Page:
The Walking Dead‘s second episode of the season takes a breather after it’s action packed premiere and allows Rick’s group to catch up and find temporary shelter. Of course, being The Walking Dead, danger lurks just around the corner, kickstarting an infamous comic book storyline.
This week’s Sleepy Hollow doesn’t have the excitement factor of the previous Season 2 episodes, but it’s solid enough, mostly because of it’s tie-in to the overall story. While the episode is light on plot, it does present a chilling – if predictable – tale.
The Legend of Korra‘s second episode of the season crafts the poignant tale of Korra’s recovery and disappearance. “Korra Alone” demonstrates the despair Korra feels at being isolated and useless while the world changes around her, while also offering a potential source of hope for her future.
The Walking Dead kicks off its fifth season with the most action packed premiere episode to date. At times deeply disturbing and always intense, “No Sanctuary” is nevertheless a triumph for Rick’s group (especially Carol).
This week’s Sleepy Hollow isn’t a paragon of originality, but it’s a solid episode that weaves pretty seamlessly into the overall story. The “magic coin” plot isn’t exactly new, but “The Root of All Evil” does a good job of dealing with some of the baggage carried by the Mills sisters, as well as introduces a new recurring character.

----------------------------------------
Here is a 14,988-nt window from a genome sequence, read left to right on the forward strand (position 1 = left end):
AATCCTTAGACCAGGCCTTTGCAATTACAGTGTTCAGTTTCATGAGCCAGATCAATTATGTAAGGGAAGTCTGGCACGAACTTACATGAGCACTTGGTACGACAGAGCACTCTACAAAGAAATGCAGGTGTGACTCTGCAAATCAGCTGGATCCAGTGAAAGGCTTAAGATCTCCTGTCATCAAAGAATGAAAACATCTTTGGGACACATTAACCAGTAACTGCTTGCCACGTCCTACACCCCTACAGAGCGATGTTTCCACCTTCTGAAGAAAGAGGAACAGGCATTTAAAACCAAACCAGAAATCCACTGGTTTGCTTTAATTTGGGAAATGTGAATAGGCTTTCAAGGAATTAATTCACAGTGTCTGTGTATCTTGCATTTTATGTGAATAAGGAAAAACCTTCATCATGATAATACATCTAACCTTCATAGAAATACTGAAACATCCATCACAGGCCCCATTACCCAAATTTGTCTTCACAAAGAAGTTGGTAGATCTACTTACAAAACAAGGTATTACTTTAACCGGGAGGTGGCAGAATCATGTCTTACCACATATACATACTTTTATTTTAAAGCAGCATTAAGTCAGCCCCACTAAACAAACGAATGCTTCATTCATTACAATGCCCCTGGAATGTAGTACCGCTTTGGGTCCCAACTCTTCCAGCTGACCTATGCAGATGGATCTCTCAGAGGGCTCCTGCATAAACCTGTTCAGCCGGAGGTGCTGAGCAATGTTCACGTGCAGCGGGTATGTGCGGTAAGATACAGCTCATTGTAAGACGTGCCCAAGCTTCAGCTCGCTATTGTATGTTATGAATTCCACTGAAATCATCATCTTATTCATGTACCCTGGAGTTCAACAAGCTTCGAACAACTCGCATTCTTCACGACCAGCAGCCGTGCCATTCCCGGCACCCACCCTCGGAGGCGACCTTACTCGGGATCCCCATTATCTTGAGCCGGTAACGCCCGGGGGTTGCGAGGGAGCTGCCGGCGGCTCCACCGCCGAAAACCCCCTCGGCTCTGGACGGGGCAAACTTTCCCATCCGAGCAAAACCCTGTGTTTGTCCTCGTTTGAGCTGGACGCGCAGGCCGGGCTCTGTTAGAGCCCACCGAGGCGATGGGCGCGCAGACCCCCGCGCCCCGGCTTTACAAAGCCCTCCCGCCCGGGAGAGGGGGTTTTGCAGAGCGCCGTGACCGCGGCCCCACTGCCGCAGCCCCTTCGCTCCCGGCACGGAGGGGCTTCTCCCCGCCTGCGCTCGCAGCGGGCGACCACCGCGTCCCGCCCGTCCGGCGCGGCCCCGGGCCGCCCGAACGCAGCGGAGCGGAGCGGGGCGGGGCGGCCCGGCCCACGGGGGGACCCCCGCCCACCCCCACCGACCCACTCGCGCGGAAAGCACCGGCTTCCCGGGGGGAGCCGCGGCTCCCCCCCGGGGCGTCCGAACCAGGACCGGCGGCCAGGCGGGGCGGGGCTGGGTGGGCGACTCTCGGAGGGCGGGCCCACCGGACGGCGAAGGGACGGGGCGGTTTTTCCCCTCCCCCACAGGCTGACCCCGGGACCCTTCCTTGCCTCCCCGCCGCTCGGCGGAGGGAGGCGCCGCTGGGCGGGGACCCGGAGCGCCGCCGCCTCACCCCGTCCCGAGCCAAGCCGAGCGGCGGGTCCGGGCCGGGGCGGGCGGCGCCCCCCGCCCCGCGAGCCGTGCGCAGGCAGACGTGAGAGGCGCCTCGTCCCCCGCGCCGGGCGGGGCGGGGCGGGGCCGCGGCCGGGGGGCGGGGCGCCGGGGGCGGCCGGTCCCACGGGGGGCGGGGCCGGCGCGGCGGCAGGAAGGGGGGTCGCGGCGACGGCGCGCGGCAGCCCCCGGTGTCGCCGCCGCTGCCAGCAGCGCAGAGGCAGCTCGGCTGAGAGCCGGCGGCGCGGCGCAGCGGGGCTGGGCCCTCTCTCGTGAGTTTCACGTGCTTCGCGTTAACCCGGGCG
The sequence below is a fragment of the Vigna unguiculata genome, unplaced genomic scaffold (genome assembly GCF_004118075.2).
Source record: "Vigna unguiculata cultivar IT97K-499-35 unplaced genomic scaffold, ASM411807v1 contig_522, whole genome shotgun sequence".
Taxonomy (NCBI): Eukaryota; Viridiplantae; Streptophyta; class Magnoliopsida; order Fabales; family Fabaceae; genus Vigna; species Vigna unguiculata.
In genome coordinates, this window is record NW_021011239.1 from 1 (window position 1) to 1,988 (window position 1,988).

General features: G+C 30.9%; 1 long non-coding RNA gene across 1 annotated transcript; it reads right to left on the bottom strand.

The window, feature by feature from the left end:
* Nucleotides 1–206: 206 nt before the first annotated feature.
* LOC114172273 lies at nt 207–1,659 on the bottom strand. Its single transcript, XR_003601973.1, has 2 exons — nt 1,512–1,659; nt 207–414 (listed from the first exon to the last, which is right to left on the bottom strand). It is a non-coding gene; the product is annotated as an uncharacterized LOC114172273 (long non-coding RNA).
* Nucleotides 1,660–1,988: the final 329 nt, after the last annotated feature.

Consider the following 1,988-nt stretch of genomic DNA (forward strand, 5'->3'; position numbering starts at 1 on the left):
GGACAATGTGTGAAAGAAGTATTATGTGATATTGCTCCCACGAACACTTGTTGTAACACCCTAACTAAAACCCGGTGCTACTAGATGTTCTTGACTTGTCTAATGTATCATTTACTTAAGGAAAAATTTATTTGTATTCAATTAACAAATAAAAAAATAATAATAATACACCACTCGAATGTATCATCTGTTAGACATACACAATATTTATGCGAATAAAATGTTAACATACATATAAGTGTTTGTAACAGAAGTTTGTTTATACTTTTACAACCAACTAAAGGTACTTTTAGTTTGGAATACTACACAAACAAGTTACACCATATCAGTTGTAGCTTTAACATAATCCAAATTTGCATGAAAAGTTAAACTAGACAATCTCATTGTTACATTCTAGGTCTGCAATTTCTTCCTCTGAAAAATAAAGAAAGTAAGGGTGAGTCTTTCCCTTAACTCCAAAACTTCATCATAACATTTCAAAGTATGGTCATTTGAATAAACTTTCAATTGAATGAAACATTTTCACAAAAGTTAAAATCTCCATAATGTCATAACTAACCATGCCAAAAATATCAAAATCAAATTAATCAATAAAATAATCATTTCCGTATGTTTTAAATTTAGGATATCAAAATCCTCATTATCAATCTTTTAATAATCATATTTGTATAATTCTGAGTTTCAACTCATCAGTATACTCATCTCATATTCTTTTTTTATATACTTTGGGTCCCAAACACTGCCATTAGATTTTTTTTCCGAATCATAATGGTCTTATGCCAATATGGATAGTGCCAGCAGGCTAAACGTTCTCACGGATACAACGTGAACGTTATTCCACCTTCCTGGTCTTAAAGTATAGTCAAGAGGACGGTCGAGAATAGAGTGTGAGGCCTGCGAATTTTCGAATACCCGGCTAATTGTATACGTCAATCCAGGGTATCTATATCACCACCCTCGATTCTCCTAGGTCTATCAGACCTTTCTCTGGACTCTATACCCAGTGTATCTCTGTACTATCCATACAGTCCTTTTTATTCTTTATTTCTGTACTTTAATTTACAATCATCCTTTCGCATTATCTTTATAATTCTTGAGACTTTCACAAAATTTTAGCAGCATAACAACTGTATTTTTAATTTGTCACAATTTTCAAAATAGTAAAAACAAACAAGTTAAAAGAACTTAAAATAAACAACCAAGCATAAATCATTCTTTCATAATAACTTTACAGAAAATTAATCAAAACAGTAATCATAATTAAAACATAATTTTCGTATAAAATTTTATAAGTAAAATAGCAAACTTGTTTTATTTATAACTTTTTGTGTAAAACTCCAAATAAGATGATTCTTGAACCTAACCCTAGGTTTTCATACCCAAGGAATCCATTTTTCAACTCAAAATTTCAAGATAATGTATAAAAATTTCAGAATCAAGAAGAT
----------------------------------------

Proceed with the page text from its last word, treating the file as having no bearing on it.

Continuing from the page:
This week’s Sailor Moon Crystal isn’t quite as frustrating as last week’s. In fact, it splendidly introduces Sailor V, who has up to this point been only talked about. Despite it’s high points, the episode’s inexpressive animation and it’s unnecessary insertion of Tuxedo Mask in the last act prevent it from being an excellent episode.
Sleepy Hollow is back after a ridiculous and awesome first season, and it’s brought with it the same sense of silly fun.
Zankyou no Terror‘s ending is predictable, but that doesn’t mean it’s not effective. While all of the plot points play out exactly as I expect, the impact they leave is raw and devastating. Zankyou no Terror isn’t the game changing anime I wanted it to be, but it manages to invoke strong feelings with it’s sympathetic characters and melancholy tone.
This week’s Sailor Moon Crystal takes what is generally a pretty tightly written chapter and messes around with it until it no longer makes much sense. While it doesn’t completely screw up the narrative, it does make for a pretty jarring episode full of what come off as strange occurrences.
Free! has come to what is likely a permanent end. While last summer’s Iwatobi Swim Club left us with the promise of more, Eternal Summer’s end card seems distinctly final. While I would never object to more swimming shenanigans, I think Free! found a good place to stop.